Mechanisms of substrate recognition by the AAA+ protease HslUV
Understanding substrate recognition by the Ecoli protease HslUV
Massachusetts Institute of Technology. Dept. of Biology.
Robert T. Sauer.
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Protein degradation is a central component of all biological processes. The proteome must constantly change in response to environmental stimuli. As a result, protein synthesis and regulated proteolysis are vital to cell survival. In Escherichia coli, the protease HslUV is one of five ATP-dependent proteases that shoulder the major burden of intracellular protein degradation. Although ample data exist for describing the structural architecture of the HslUV protease, very little is known about its mechanisms of function. I took a two-pronged approach to understand the functional principles that govern this protease. My first goal was to understand the rules of substrate recognition. To do so, I performed a variety of experiments on two model proteins: Arc repressor and [chi]cIN repressor. I found that both substrates had common requirements for HslUV degradation, suggesting a conserved mode of recognition by this protease. Mutagenesis of either substrate terminus affected binding and degradation kinetics. While degron mutations generally affect only enzyme-substrate binding properties in other bacterial proteases, the changes described here often affected the maximal rate of HslUV degradation. Moreover, specific occlusion of either the N-terminus or C-terminus of these substrates resulted in a substantial defect in degradation. A synergistic inhibitory effect was observed for the simultaneous masking of both termini. These results suggested a mechanism of tethering prior to engagement for degradation of HslUV substrates. I then sought to define the regions of HslU that were important for recognition and found that two segments, the GYVG pore loop and the intermediate (I) domain, played crucial roles. Investigation of mutants altered at these sites supported a mechanism of tethering of the substrate C-terminus to the I domain and engagement of the substrate N-terminus in the pore. I showed that degradation of an Arc substrate proceeds processively from the N-terminus towards the Cterminus, lending further support to this idea. Interestingly, I also discovered that the I domain plays a very important role in ATP hydrolysis by HslU and coordinates substrate recognition and stimulation of ATP turnover. This trait appears to be unique for HslU and is not a property of the accessory domains of other AAA+ protein unfolding machines.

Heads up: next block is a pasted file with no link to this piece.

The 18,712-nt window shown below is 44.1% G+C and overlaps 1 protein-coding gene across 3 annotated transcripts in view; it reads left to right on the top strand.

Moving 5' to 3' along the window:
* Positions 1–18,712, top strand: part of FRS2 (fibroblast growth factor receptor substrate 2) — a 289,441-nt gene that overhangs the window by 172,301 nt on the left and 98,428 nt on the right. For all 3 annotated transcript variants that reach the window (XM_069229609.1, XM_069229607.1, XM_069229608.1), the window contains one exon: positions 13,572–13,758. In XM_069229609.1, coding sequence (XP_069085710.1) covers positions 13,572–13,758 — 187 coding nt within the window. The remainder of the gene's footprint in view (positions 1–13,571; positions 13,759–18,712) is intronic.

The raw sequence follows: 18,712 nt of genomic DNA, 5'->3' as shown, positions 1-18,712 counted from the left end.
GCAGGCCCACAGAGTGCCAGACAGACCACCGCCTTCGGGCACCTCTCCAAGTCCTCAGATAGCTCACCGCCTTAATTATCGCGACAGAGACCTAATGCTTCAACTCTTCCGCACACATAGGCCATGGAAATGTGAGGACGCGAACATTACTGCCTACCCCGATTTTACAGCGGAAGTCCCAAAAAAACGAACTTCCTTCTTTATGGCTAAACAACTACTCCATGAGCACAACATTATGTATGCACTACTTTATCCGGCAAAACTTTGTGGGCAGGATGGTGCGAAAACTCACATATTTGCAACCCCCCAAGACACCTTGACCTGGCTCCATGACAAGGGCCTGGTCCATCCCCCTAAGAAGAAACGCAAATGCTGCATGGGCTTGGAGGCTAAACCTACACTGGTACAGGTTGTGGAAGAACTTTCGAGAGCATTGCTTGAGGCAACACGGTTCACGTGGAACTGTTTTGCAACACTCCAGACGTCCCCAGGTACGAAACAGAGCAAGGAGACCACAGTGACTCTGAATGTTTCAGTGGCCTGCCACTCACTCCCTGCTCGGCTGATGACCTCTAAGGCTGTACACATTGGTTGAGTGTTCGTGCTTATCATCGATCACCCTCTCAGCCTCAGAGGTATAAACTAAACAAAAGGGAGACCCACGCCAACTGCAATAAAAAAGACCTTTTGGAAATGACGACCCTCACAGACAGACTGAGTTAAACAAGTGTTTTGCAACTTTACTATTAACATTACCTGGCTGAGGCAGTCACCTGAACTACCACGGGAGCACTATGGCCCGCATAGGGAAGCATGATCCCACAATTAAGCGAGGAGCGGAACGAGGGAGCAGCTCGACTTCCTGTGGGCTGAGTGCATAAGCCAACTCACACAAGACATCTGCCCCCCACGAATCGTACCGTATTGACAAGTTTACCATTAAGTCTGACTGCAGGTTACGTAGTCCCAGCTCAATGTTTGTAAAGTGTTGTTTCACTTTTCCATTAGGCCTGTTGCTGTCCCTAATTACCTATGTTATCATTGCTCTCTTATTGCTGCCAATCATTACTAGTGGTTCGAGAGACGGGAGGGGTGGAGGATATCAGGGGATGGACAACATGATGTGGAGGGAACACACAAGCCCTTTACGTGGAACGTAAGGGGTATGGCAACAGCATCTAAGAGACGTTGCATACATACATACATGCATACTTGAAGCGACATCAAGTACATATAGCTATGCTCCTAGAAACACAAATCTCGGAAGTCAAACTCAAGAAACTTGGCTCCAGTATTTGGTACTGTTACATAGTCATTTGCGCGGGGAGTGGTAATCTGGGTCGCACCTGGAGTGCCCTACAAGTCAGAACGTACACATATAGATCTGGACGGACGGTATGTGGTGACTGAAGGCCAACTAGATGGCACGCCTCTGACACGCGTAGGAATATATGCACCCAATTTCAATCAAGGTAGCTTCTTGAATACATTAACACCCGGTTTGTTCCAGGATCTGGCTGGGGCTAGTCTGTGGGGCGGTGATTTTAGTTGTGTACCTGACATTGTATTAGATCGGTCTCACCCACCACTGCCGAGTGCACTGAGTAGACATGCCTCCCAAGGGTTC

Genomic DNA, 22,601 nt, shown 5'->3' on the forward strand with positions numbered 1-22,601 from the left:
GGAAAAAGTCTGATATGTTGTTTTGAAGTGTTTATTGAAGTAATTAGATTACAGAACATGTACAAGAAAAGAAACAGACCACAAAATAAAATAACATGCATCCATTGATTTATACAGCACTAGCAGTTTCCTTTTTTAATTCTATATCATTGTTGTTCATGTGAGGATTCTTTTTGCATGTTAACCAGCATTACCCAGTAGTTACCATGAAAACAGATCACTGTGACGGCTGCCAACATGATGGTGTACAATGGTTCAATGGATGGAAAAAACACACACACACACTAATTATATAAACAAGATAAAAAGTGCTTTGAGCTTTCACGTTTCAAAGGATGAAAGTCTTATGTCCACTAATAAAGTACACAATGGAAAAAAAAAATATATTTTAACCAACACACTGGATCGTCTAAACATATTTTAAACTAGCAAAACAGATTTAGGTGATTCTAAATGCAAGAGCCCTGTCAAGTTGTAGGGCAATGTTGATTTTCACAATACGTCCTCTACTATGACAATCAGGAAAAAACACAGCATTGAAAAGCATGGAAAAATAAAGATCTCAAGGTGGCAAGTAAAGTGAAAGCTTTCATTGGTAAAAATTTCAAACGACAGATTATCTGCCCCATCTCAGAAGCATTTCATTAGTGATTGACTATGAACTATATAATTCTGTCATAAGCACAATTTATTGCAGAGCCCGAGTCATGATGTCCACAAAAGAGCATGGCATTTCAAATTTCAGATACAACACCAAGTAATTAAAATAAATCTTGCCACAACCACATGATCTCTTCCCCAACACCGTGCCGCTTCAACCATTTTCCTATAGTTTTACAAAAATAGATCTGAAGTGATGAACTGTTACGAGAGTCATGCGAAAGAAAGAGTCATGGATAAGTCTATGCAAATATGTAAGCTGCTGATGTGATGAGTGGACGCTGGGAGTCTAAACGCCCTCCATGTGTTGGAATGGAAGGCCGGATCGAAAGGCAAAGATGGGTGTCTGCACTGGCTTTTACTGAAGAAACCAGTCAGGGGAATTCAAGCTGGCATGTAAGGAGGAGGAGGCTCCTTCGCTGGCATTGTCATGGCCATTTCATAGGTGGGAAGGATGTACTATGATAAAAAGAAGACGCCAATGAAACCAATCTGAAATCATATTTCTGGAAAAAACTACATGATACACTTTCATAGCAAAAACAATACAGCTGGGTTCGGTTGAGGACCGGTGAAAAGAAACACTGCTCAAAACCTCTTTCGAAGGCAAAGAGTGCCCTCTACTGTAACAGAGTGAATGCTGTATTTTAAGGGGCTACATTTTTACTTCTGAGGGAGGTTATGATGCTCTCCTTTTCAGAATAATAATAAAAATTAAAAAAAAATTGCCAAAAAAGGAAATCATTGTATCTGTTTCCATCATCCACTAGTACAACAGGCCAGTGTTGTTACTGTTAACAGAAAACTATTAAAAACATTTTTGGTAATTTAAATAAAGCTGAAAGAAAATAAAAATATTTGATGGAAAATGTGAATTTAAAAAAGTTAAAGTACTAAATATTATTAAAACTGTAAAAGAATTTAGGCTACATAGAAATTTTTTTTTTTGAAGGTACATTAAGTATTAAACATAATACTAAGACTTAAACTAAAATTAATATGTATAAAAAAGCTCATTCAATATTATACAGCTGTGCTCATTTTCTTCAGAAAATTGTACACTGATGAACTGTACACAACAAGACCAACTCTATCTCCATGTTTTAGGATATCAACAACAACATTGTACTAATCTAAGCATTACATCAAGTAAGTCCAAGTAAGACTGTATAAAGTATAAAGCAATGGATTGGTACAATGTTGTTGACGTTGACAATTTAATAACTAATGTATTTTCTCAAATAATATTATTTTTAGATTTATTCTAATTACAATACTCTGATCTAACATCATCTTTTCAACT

Thesis (Ph. D.)--Massachusetts Institute of Technology, Dept. of Biology, 2011.This electronic version was submitted by the student author. The certified thesis is available in the Institute Archives and Special Collections.Cataloged from student submitted PDF version of thesis.Includes bibliographical references (p. 104-119).
DepartmentMassachusetts Institute of Technology. Dept. of Biology.
Massachusetts Institute of Technology